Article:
- Wieviorka, L’ère du témoin, p. 179. In her analysis of what she describes as the most accomplished phase of the culture of testimony, Wieviorka deplores the dislodgment of the professional historiography of the Holocaust in favor of survivors’ testimonies that transmit fragmented, sentimental, and often overly pedagogic accounts of the Holocaust. She draws the above quotations from Richard Sennet. [↩]
- Felman and Laub, Testimony, p. 231. [↩]
- Ibid., p. 5. [↩]
- Giorgio Agamben, The Remnants of Auschwitz: The Witness and the Archive (New York: Zone Books, 1999), p. 158. [↩]
- Felman and Laub, Testimony, p. 206 (in a slightly different context). [↩]
- The secondary trauma of indirect witnesses is vividly illustrated by Felman in her discussion of the crisis undergone by her Yale students during her course on testimony. See Felman and Laub, Testimony, Chapter 1. [↩]
- See Michael Bernard-Donals, “Beyond the Question of Authenticity: Witness and Testimony in the Fragments Controversy,” PMLA 116, October 2001, pp. 1302-1315, 1311. [↩]
- Michael Bernard-Donals and Richard Glejzer, Between Witness and Testimony: The Holocaust and the Limits of Representation (New York: State University Press of New York, 2001), p. xi. Quoted in Dominick LaCapra, History and its Limits: Human, Animal, Violence (Cornell University Press, 2009), p. 64. [↩]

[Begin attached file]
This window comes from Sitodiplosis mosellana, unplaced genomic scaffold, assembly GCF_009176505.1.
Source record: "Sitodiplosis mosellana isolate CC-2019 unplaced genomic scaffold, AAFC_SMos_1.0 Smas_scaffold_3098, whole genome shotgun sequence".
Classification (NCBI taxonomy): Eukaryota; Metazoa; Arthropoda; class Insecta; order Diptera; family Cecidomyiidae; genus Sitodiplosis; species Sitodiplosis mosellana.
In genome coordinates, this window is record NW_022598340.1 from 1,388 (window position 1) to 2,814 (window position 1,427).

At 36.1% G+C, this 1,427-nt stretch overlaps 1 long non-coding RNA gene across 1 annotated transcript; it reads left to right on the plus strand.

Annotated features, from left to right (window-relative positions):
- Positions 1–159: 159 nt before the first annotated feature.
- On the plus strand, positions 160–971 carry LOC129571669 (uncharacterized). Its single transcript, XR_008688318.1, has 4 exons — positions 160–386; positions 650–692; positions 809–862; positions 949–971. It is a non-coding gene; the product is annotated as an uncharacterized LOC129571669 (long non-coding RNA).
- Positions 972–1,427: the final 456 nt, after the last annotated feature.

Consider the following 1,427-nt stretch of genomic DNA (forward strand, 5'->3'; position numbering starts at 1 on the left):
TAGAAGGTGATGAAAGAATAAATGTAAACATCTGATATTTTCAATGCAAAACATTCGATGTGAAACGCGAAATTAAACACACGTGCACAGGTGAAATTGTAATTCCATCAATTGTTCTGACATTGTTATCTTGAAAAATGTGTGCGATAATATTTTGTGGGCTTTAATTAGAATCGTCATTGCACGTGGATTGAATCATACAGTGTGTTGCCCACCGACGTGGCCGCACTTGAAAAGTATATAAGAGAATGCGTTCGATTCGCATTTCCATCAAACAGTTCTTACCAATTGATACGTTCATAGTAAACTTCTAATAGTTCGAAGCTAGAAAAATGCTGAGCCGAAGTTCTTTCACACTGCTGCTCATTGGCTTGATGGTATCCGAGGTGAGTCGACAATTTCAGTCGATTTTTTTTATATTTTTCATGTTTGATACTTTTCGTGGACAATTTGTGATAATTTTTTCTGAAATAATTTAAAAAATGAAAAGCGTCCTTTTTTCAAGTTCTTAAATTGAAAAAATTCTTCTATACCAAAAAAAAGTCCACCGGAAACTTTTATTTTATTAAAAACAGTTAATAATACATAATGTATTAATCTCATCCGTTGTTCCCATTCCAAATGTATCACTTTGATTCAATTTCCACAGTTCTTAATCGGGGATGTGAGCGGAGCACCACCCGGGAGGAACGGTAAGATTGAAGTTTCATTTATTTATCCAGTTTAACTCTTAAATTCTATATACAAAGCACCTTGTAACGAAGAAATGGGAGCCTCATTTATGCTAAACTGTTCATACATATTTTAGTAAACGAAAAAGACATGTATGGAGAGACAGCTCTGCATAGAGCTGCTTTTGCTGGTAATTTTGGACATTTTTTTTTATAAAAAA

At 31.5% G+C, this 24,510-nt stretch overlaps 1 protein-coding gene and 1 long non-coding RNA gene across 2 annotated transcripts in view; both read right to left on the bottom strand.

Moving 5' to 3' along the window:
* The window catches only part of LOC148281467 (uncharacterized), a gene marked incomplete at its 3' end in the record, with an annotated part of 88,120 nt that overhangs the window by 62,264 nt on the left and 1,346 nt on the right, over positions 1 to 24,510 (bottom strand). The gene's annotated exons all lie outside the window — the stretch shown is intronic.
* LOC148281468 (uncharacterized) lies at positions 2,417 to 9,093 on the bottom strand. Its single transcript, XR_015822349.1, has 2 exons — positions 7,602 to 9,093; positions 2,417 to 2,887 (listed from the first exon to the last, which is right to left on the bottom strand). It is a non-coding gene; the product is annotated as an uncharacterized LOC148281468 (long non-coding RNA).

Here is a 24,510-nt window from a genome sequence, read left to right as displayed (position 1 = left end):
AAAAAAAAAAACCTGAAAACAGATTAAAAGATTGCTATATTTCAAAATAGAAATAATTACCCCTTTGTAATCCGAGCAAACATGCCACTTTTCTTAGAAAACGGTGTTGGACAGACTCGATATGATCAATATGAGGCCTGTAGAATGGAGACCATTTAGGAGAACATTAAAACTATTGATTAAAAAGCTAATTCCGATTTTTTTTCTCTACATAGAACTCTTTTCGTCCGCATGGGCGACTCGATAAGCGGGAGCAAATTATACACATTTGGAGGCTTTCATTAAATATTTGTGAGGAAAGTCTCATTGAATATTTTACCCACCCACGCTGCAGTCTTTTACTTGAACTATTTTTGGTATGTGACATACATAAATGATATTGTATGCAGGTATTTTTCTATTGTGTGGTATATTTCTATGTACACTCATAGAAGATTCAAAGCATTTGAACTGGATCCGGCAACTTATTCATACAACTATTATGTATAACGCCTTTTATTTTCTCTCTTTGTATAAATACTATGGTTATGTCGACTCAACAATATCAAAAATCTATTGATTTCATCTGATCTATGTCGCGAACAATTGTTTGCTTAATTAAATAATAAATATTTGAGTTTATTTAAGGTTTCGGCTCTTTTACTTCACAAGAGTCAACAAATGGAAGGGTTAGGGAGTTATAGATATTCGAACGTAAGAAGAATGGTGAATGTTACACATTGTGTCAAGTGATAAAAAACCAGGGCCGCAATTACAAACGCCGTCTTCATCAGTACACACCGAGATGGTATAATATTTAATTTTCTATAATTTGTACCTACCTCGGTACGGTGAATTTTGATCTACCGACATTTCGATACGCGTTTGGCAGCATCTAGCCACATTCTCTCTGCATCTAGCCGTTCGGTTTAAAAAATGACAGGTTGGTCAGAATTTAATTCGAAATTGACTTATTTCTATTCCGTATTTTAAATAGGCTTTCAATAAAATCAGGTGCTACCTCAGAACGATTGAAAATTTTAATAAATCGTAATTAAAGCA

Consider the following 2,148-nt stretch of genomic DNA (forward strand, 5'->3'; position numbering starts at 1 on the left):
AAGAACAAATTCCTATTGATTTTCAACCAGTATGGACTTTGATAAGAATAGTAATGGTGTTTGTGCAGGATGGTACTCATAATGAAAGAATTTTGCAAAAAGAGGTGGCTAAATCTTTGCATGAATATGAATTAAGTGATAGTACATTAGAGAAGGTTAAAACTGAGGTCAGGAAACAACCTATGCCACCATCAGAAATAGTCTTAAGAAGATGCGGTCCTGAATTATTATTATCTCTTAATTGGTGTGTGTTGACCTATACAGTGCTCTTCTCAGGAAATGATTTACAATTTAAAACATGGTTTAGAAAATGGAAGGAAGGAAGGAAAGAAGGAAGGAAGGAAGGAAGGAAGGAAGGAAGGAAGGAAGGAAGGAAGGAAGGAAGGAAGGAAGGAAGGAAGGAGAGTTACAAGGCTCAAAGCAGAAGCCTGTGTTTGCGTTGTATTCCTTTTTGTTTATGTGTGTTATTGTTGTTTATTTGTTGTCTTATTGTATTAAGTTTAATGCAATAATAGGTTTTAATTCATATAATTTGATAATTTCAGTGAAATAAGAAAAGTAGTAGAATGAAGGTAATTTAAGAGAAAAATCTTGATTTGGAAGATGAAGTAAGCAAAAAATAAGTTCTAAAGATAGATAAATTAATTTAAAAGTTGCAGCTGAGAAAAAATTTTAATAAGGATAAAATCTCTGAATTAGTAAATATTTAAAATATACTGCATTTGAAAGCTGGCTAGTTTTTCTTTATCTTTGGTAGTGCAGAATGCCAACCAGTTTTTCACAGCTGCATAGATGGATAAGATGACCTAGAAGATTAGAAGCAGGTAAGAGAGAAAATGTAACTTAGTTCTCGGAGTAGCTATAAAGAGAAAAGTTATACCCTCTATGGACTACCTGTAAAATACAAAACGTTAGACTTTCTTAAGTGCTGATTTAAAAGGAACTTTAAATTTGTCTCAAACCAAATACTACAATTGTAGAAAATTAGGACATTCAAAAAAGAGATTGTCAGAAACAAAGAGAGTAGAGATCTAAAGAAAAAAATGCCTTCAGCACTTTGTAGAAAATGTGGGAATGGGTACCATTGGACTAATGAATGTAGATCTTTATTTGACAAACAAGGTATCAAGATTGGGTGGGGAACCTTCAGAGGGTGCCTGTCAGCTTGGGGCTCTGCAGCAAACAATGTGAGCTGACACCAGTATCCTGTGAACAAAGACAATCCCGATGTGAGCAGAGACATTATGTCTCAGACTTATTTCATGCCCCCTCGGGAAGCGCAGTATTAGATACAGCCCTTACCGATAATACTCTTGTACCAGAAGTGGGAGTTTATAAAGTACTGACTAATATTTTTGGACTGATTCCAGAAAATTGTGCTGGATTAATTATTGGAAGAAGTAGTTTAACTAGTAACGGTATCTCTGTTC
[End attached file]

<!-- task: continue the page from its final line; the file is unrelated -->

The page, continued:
- Agamben, Remnants of Auschwitz, p. 13. [↩]
- Marie-Louise Ollé, “Re-présenter l’horreur. Témoignage sur la Guerre des 36 ans au Guatamala”, in Esthétique du témoignage, edited by Carole Dornier and Renaud Dulong (Editions de la Maison des Sciences de l’Homme, 2005), pp. 107-122, 109. [↩]
- John Beverley, Testimonio – On the Politics of Truth (Minneapolis & London: University of Minnesota Press, 2004), p. 33. [↩]
- Fuyuki Kurasawa analyzed bearing witness as one of the principal “modes of practice” that undergird the work of global justice and provide it with substance. See Fuyuki Kurasawa, The Work of Global Justice: Human Rights as Practices (Cambridge University Press, 2007), Chapter 1, Conclusion. [↩]
- Adi Ophir, The Order of Evils: Toward an Ontology of Morals (New York: Zone Books, 2005) 9.152. [↩]
- Felman and Laub, Testimony, p. 206. [↩]
- Agamben, Remnants of Auschwitz, pp. 144-145. [↩]
- Ibid., p. 158. [↩]
- Kelly,Oliver, Witnessing – Beyond Recognition (Minneapolis & London: University of Minneapolis Press, 2001). [↩]
- Andrea Frisch, “The ethics of testimony: a genealogical perspective,” Discourse 25 (2003), pp. 36-54, 44. [↩]
- Andrea Frisch, The Invention of the Eyewitness: Witnessing and Testimony in Early Modern France (Chapel Hill: University of North Carolina Press, 2004), p. 131. [↩]
- Barbara Shapiro, “The Concept ‘Fact’: Legal Origins and Cultural Diffusion,” Albion 26 (Spring 1994), pp. 1-26. [↩]